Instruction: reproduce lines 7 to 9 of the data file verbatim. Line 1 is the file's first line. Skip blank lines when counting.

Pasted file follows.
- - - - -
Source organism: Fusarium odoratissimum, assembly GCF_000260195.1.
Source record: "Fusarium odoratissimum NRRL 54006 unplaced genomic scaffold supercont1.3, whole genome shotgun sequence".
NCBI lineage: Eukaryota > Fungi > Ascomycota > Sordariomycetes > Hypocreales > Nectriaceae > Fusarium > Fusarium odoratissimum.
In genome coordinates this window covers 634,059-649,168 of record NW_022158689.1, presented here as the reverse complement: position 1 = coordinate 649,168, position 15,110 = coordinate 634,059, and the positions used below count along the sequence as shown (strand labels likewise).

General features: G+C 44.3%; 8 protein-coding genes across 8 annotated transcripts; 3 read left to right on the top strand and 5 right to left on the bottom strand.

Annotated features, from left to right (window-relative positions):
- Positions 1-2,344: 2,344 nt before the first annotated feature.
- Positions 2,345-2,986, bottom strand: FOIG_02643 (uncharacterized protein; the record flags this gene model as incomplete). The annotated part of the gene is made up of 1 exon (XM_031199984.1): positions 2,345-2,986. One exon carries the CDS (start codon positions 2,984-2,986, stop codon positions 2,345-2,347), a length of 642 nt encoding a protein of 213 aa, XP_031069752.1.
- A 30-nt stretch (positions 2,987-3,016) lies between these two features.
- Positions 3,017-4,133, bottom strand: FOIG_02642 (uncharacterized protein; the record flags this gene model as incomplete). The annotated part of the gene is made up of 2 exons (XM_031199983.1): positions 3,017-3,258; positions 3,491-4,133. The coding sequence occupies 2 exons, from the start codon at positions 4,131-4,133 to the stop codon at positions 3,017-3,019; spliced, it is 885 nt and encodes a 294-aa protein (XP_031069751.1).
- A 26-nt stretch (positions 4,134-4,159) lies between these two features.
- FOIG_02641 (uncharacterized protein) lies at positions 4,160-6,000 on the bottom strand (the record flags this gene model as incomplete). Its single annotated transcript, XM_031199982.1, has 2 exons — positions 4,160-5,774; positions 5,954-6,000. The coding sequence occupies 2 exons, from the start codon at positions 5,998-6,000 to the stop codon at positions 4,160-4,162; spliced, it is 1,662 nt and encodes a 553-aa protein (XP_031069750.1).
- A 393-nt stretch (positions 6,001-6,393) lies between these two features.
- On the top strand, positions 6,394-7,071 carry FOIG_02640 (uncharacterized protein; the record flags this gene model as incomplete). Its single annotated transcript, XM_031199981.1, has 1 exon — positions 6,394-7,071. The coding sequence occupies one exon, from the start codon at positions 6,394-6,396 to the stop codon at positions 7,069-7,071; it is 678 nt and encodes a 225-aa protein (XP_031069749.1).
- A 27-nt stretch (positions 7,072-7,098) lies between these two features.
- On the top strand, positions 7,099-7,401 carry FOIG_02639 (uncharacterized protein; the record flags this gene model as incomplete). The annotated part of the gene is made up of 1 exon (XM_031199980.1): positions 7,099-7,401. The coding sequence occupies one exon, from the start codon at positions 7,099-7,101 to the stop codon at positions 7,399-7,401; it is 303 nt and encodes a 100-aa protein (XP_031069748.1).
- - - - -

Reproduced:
- Positions 1-2,344: 2,344 nt before the first annotated feature.
- Positions 2,345-2,986, bottom strand: FOIG_02643 (uncharacterized protein; the record flags this gene model as incomplete). The annotated part of the gene is made up of 1 exon (XM_031199984.1): positions 2,345-2,986. One exon carries the CDS (start codon positions 2,984-2,986, stop codon positions 2,345-2,347), a length of 642 nt encoding a protein of 213 aa, XP_031069752.1.
- A 30-nt stretch (positions 2,987-3,016) lies between these two features.